Ronald Gets Back in Shape
(Business 2.0) – McDonald's built its business selling burgers and fries and more burgers and fries. While there were occasional nods to changing tastes—the Filet-O-Fish and Chicken McNuggets among them—for most of its five decades, McDonald's stuck to its "one-menu-fits-all" business model and feasted on the profits.
By 2001, though, McDonald's had gone flabby. Bad service and boring food were driving customers to Burger King, Subway, and Wendy's. Making matters worse, the best-selling book Fast Food Nation cast Ronald McDonald as the leading culprit behind America's obesity epidemic. Comparable-store sales dipped 1.3 percent in 2001 and 2.1 percent in 2002. In January 2003, the company's CEO announced its first quarterly loss since 1955. "The world has changed," Jim Cantalupo declared. "Our customers have changed, and we have to change too."
Cantalupo laid out what became known as the Plan to Win—an effort to woo back the chain's core customers: moms, 20- somethings, and kids. Analysts were skeptical; the plan required close cooperation from thousands of franchisees, as well as a nimbleness rarely found at $38 billion firms. Last year, however, despite Cantalupo's unexpected death and the illness that forced his chosen successor, Charlie Bell, to hand the reins to current CEO Jim Skinner, it became clear that the Plan to Win is a winner. By any measure—same-store sales, customer satisfaction, profits, share price—McDonald's has successfully reinvented its fast-food recipe.
As at many corporations raised on a diet of rapid expansion, top managers at McDonald's had been reluctant to acknowledge that it was no longer a growth company. "We became too focused on building the next restaurant and missed some important customer trends," CFO Matt Paull says. "The brand was losing relevance because we were way too internally focused." So McDonald's slammed on the brakes, opening just 450 outlets worldwide last year, 80 percent fewer than in 2000. And it turned to a new obsession: boosting sales at existing restaurants.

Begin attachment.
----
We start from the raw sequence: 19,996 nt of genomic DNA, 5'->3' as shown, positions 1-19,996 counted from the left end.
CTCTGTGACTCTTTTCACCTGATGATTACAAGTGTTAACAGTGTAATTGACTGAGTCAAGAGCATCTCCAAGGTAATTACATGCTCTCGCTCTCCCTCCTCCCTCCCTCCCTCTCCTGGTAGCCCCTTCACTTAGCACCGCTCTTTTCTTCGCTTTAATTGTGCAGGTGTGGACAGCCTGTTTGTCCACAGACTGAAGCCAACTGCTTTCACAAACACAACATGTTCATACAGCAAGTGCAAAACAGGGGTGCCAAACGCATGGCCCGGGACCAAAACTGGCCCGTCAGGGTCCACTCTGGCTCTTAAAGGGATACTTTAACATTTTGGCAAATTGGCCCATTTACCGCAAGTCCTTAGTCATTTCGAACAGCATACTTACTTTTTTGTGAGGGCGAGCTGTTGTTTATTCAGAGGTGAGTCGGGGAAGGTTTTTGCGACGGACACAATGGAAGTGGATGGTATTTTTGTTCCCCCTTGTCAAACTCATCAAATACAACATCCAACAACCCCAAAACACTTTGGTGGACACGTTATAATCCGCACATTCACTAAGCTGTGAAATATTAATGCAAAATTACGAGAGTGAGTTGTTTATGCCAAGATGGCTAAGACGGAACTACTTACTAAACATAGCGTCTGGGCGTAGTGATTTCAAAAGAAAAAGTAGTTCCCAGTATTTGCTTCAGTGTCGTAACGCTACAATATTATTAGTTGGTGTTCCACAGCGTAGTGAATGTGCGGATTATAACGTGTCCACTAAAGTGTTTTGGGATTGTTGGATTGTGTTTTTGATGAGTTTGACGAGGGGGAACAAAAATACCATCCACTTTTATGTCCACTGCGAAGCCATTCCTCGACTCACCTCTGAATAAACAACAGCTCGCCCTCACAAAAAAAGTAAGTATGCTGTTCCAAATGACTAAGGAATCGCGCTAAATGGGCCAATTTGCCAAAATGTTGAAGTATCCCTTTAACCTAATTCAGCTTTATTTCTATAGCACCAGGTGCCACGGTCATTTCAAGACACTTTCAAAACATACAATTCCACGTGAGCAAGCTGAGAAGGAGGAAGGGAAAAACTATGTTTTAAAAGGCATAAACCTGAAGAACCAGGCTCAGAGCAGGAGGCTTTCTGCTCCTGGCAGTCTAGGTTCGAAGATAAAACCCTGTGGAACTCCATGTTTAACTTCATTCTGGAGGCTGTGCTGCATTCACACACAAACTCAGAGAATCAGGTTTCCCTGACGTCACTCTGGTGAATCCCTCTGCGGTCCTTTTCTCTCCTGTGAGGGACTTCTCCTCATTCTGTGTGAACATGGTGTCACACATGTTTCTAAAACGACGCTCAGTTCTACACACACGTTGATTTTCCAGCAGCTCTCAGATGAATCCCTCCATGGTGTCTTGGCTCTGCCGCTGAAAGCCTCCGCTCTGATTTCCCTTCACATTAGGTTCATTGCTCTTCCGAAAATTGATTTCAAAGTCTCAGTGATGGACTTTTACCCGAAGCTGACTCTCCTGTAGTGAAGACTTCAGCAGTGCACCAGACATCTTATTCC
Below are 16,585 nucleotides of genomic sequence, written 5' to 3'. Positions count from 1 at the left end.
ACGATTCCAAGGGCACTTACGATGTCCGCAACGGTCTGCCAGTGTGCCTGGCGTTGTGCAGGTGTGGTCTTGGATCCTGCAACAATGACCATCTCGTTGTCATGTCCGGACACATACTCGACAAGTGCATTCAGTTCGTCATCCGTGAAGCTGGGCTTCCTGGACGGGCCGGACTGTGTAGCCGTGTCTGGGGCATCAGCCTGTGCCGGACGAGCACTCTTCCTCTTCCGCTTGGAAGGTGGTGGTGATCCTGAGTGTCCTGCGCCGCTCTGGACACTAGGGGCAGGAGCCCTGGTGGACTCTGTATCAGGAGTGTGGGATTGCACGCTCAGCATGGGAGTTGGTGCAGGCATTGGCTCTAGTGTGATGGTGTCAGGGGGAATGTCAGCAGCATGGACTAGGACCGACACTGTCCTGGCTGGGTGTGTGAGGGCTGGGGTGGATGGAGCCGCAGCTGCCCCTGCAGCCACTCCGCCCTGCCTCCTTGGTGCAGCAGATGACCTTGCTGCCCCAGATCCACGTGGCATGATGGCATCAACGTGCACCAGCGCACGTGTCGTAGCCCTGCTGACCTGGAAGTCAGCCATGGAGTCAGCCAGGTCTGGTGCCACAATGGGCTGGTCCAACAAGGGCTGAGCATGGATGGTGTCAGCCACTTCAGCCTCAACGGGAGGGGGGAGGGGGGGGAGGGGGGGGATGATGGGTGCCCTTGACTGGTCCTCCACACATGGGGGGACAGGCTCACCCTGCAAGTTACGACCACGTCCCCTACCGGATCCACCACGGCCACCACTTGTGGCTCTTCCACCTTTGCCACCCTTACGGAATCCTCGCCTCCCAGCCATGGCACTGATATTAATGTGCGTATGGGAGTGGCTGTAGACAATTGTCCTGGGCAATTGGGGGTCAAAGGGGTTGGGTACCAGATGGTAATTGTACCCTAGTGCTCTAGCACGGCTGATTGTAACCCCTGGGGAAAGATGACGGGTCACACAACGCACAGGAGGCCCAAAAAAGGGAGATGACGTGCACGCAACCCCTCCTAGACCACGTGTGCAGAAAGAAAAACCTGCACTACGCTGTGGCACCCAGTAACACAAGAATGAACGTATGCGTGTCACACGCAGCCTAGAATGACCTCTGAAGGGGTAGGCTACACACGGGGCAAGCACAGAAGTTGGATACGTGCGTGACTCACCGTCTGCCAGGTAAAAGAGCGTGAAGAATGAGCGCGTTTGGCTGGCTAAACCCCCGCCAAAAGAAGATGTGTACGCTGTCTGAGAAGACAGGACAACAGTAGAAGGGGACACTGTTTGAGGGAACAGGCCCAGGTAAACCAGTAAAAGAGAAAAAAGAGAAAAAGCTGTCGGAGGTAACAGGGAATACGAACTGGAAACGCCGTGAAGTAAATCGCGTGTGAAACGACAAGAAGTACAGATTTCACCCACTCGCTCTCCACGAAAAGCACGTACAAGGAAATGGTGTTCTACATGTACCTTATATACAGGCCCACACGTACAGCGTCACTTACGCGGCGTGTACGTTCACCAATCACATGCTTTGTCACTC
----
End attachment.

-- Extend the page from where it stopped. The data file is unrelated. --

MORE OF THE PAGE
At the core of the Plan to Win are menu changes designed to lure health-conscious customers. New items include salads, all-white-meat chicken strips, and apple slices for dessert. The salads haven't been huge sellers, but they've effectively broadened McDonald's appeal. One independent analyst found that some moms who in pre-salad days wouldn't have set foot inside a Mickey D's now order half the greens McDonald's sells while their kids scarf cheeseburgers.
Even better, the new menu additions are pricey—about $4 for a salad or the five-strip Chicken Selects. McDonald's continues to promote its Dollar Menu fare, but the new items have helped boost the average customer check in the United States by as much as 6 percent in the last 20 months. "Driving traffic with the Dollar Menu and profits with premium items has paid off handsomely," says Mark Kalinowski of Citigroup Smith Barney.
Service is improving too. Some 8,000 stores now take credit cards, and most outlets have added employees, so drive-through and counter wait times have declined by 8.5 and 12.4 percent, respectively, since 2001. Many restaurants have added lounges and replaced the nursery-school decor with blond wood. Finally, the hugely successful "I'm Lovin' It" advertising campaign, featuring Destiny's Child, Justin Timberlake, and Yao Ming, has helped reposition McDonald's as an energetic lifestyle brand.
The results have been impressive. Same-store sales for 2004 are up 10 percent in the United States and 7 percent worldwide. In the first half of 2004, the complaint rate on McDonald's toll-free customer-contact line dropped 11 percent, while compliments rose 18 percent. Wall Street is also happier, as earnings per share have doubled, and McDonald's stock is up a mind-blowing 167 percent since early 2003.
It'll be a challenge to keep up the pace. But for now, McDonald's has put the magic back in its secret sauce. — MICHAEL V. COPELAND